While we were moored in the Horta marina, we couldn’t help but notice the enormous volcano to the east, shrouded in cloud and looming over the island. Located on the nearby Island of Pico, five km’s from Faial, Ilha Do Pico stands at 2351 m tall and is an impressive active volcano that visitors can climb.
The SV Delos crew are always up for a challenge, so we packed eight different cameras including our GoPro and DJI drone and embarked on an intense mission to reach the summit. It was here that we camped in the freezing cold crater in the hopes of witnessing an epic sunrise the next morning. Luckily, as the sun rose, our aching bodies were rewarded with a spectacular view that made the journey oh so worth it.
One of the most memorable experiences on the island of Faial was chumming for sharks. While we don’t agree with this practice, we wanted to check it out for ourselves, in the hope of raising awareness for the majestic blue shark, which are intentionally killed for their skin, liver, cartilage, meat, and fins. Diving with these creatures was an incredible privilege and a reminder of why we love the cruising lifestyle so much.
As avid divers, we take every opportunity we can to explore our underwater world. A friendly local told us of an offshore dive location called Princess Alice Bank. Here we spent the day anchored in 35 meters of water, surrounded by open ocean.
The feeling of diving in open waters is always exhilarating but to be able to scuba dive with Mobular Rays in their natural environment was a real highlight. It was such an amazing experience to see not one, but a whole group the Mobular Sting Rays flying around the underwater sky.
Speaking of flying, it’s not every day that you witness a flying dinghy, but that’s exactly what we saw over the skies of Horta one sunny afternoon. We knew the minute we saw this contraption flying over the anchorage that we needed to track down the pilot.
After searching high and low, we eventually ran into him at a local festival. He explained that if we joined the local aero club for 70 euros, we’d get a free flight! The ride didn’t disappoint and was the most fun we’ve ever had in a dinghy.
Sao Jorge Island
Eventually the time came for us to make the short sail to Sao Jorge, a mere 22 nautical miles away. Sao Jorge is a long oblong shaped piece of land with a coastline that rises steeply out of the deep blue Atlantic Ocean.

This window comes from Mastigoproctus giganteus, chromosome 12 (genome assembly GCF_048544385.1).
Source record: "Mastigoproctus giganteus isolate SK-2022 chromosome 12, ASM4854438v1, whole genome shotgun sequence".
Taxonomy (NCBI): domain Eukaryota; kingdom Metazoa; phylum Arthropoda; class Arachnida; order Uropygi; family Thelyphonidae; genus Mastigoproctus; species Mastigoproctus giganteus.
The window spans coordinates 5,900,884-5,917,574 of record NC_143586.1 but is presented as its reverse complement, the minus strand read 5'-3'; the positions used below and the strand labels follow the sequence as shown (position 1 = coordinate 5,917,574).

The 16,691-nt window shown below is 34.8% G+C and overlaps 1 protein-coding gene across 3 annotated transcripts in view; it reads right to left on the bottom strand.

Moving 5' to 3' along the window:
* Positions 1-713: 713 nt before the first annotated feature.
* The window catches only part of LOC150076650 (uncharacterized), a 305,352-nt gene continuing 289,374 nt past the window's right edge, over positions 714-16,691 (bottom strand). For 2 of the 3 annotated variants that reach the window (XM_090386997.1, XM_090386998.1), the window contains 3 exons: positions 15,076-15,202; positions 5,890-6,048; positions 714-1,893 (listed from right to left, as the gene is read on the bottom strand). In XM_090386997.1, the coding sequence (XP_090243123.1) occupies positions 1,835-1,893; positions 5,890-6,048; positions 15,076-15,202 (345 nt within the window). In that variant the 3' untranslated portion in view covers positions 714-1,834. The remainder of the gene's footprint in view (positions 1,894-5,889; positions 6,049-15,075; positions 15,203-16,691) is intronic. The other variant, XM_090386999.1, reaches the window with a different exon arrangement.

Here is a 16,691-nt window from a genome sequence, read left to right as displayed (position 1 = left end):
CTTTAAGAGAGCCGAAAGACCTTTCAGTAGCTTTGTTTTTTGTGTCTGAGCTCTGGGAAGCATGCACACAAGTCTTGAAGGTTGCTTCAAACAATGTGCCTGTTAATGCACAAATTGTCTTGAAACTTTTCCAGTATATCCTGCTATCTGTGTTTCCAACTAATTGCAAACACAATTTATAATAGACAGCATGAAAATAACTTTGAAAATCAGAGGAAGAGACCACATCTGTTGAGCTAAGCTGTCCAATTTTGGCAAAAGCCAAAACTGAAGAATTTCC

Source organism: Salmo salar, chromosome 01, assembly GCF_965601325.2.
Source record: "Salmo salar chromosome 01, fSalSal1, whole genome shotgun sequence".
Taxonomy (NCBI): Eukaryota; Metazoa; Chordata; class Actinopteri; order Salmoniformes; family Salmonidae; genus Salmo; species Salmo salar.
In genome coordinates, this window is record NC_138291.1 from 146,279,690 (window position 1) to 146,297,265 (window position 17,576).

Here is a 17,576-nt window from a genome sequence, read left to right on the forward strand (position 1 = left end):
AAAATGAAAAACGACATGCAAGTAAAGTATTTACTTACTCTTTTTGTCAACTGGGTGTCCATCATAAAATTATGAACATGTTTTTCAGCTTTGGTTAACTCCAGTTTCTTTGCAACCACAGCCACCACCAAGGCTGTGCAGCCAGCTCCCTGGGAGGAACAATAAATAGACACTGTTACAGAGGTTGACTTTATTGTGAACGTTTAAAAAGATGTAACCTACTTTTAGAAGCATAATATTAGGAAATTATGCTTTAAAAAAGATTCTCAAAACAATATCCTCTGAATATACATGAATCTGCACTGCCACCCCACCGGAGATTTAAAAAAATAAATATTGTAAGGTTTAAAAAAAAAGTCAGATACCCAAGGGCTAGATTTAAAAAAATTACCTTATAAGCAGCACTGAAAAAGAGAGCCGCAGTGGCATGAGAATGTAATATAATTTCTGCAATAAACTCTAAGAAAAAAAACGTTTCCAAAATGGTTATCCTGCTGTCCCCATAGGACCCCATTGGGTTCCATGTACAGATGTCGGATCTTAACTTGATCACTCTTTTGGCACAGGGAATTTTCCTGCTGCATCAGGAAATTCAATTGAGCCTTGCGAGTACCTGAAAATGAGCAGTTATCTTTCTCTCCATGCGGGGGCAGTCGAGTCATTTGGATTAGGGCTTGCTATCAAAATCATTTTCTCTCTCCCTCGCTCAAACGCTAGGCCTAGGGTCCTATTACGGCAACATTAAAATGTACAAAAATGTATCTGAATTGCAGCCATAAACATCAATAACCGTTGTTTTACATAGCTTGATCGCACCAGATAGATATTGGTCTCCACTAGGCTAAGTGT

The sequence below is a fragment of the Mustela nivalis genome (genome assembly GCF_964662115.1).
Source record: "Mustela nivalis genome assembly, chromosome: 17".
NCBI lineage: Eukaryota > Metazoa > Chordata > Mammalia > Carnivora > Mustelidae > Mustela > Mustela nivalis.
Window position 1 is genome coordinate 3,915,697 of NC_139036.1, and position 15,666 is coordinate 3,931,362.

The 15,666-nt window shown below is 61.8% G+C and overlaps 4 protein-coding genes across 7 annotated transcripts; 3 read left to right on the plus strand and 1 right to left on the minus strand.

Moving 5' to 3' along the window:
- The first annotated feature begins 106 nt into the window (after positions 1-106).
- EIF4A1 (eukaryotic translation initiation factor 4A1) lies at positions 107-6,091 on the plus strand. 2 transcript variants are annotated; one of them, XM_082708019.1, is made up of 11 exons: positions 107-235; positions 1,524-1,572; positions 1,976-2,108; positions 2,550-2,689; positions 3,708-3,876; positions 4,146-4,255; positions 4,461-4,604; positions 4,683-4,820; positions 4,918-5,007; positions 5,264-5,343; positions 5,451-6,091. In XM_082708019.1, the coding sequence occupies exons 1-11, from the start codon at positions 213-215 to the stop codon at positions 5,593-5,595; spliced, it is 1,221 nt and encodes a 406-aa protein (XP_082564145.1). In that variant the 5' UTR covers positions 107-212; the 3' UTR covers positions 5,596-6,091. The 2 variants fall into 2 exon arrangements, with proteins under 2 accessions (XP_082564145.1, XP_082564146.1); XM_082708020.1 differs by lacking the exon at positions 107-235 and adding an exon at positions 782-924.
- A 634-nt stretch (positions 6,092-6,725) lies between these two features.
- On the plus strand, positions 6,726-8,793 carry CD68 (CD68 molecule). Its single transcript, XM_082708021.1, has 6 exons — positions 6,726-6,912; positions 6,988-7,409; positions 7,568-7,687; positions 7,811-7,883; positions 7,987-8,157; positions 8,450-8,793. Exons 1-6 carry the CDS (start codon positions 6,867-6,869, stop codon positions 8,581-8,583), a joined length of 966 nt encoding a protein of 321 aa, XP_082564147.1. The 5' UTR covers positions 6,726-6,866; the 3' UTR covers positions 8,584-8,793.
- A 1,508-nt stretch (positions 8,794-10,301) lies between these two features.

While all the islands are naturally impressive, Sao Jorge is known as the nature island, even among the locals. With a long mountain range forming the backbone of the island, there are endless cliff tops and mountains to stand atop and drink in the views.
Agapanthus and hydrangeas line the edges of roads and cliffs, creating infinite photo opportunities of these iconic Azorean flowers, with the vast blue expanse of the Atlantic as a backdrop. With a small protected marina and harbor, sailors can tie up to a finger or drop anchor just inside the breakwater, however, like most anchorages in the Azores, this should only be attempted in fair weather.
More Tips for Sailing in the Azores Islands
The best way to explore the Azores islands – other than by sailing – is by car or scooter. While public transport does exist, the routes and schedules are often limited. English is widely spoken, and it’s never been easier to visit, with direct flights from both the USA and the UK.
There is something for everyone on these enchanting islands. Black sandy beaches, thermal hot springs, calderas, active volcanoes, endless festivals, kayaking, canyoning, whale watching, surfing and mountain biking, the list is endless.
The Azores are a feast for the senses and sailing in the Azores is a great way to explore the islands. The dramatic landscapes, quaint fishing villages, green pastures and extraordinary rock formations combine to make a truly breathtaking destination that almost feels as though it has yet to be discovered by tourists.
Often described as a mix between Iceland and Hawaii, time spent on these picturesque islands will have you wishing you had discovered them sooner. The Azores islands ticks all the boxes and is fast becoming the next ‘must see’ destination, especially if arriving by sailboat.
Who are SV Delos?
We are a group of four adventure enthusiasts exploring our diverse planet by the power of the wind. With a passion for film and photography, we decided to share our journey on YouTube, in the hope of inspiring others to undertake their own adventure. However, we are much more than just a YouTube channel. We represent a lifestyle of inclusiveness, adventure, and discovery. We are dedicated to helping others chase their dreams, whatever they may be.
Exceedingly passionate about sharing our vision, we have created over 240 episodes of our travels sailing around the world, spanning six continents and 45 countries. Through our unparalleled production quality and cinematography, we are leaders in our field and an inspiration to millions of viewers around the globe.
We have crossed every ocean on the planet – some more than once. What started out as a journey of pure self-discovery and exploration, has evolved into a project focused on showing the world as the beautiful place it is, both above the water and below.
SV Delos uses the power of social media to highlight environmental issues, inspire others to follow their dreams and urge us all to live a more sustainable lifestyle. We are crowd-funded by a passionate world-wide audience, known as The Delos Tribe, and it’s thanks to our loyal followers that we are able to film content and subject matter we are passionate about. Our audience has grown organically from humble beginnings. We now have over 360,000 subscribers, from 195 countries around the world, to which we share the successes and failures of the crew as we continue to develop our own unique style of travel and adventure content.